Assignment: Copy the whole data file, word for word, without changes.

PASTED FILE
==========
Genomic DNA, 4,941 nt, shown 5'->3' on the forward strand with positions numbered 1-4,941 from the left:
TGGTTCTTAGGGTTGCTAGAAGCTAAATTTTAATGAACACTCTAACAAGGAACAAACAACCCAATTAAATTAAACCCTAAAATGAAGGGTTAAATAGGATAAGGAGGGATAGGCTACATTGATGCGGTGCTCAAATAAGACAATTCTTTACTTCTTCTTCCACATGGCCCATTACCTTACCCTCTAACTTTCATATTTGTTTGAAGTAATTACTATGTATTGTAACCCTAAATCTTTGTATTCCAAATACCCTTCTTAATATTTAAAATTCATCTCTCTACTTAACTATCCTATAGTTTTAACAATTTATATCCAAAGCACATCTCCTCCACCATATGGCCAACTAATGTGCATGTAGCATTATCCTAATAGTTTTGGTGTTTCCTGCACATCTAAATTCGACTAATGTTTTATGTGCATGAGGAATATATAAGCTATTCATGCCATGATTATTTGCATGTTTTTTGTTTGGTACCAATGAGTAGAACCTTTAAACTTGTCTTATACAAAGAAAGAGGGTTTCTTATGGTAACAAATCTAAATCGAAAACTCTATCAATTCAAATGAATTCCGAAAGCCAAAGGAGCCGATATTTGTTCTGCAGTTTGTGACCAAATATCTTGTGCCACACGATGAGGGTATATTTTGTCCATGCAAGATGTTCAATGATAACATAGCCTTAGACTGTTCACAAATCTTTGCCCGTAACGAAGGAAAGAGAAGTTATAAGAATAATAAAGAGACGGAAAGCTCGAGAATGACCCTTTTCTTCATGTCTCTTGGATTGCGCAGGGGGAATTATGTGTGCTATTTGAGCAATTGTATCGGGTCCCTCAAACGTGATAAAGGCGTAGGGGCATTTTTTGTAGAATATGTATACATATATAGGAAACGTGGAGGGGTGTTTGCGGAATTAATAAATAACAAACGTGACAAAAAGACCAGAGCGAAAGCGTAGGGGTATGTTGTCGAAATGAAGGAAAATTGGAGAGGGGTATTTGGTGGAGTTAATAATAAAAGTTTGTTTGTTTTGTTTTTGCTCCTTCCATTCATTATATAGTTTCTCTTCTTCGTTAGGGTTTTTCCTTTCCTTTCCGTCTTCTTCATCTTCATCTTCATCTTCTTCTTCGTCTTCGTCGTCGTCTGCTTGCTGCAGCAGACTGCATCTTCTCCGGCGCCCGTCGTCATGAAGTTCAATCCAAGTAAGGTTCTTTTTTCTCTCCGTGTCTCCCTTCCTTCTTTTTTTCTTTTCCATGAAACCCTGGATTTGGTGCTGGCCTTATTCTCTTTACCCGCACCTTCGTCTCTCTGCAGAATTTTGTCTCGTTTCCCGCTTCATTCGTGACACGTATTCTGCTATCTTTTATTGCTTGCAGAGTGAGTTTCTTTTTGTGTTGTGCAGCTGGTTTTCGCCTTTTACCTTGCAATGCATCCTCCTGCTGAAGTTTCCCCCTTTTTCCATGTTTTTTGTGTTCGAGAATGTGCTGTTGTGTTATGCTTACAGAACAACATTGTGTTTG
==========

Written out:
Genomic DNA, 4,941 nt, shown 5'->3' on the forward strand with positions numbered 1-4,941 from the left:
TGGTTCTTAGGGTTGCTAGAAGCTAAATTTTAATGAACACTCTAACAAGGAACAAACAACCCAATTAAATTAAACCCTAAAATGAAGGGTTAAATAGGATAAGGAGGGATAGGCTACATTGATGCGGTGCTCAAATAAGACAATTCTTTACTTCTTCTTCCACATGGCCCATTACCTTACCCTCTAACTTTCATATTTGTTTGAAGTAATTACTATGTATTGTAACCCTAAATCTTTGTATTCCAAATACCCTTCTTAATATTTAAAATTCATCTCTCTACTTAACTATCCTATAGTTTTAACAATTTATATCCAAAGCACATCTCCTCCACCATATGGCCAACTAATGTGCATGTAGCATTATCCTAATAGTTTTGGTGTTTCCTGCACATCTAAATTCGACTAATGTTTTATGTGCATGAGGAATATATAAGCTATTCATGCCATGATTATTTGCATGTTTTTTGTTTGGTACCAATGAGTAGAACCTTTAAACTTGTCTTATACAAAGAAAGAGGGTTTCTTATGGTAACAAATCTAAATCGAAAACTCTATCAATTCAAATGAATTCCGAAAGCCAAAGGAGCCGATATTTGTTCTGCAGTTTGTGACCAAATATCTTGTGCCACACGATGAGGGTATATTTTGTCCATGCAAGATGTTCAATGATAACATAGCCTTAGACTGTTCACAAATCTTTGCCCGTAACGAAGGAAAGAGAAGTTATAAGAATAATAAAGAGACGGAAAGCTCGAGAATGACCCTTTTCTTCATGTCTCTTGGATTGCGCAGGGGGAATTATGTGTGCTATTTGAGCAATTGTATCGGGTCCCTCAAACGTGATAAAGGCGTAGGGGCATTTTTTGTAGAATATGTATACATATATAGGAAACGTGGAGGGGTGTTTGCGGAATTAATAAATAACAAACGTGACAAAAAGACCAGAGCGAAAGCGTAGGGGTATGTTGTCGAAATGAAGGAAAATTGGAGAGGGGTATTTGGTGGAGTTAATAATAAAAGTTTGTTTGTTTTGTTTTTGCTCCTTCCATTCATTATATAGTTTCTCTTCTTCGTTAGGGTTTTTCCTTTCCTTTCCGTCTTCTTCATCTTCATCTTCATCTTCTTCTTCGTCTTCGTCGTCGTCTGCTTGCTGCAGCAGACTGCATCTTCTCCGGCGCCCGTCGTCATGAAGTTCAATCCAAGTAAGGTTCTTTTTTCTCTCCGTGTCTCCCTTCCTTCTTTTTTTCTTTTCCATGAAACCCTGGATTTGGTGCTGGCCTTATTCTCTTTACCCGCACCTTCGTCTCTCTGCAGAATTTTGTCTCGTTTCCCGCTTCATTCGTGACACGTATTCTGCTATCTTTTATTGCTTGCAGAGTGAGTTTCTTTTTGTGTTGTGCAGCTGGTTTTCGCCTTTTACCTTGCAATGCATCCTCCTGCTGAAGTTTCCCCCTTTTTCCATGTTTTTTGTGTTCGAGAATGTGCTGTTGTGTTATGCTTACAGAACAACATTGTGTTTG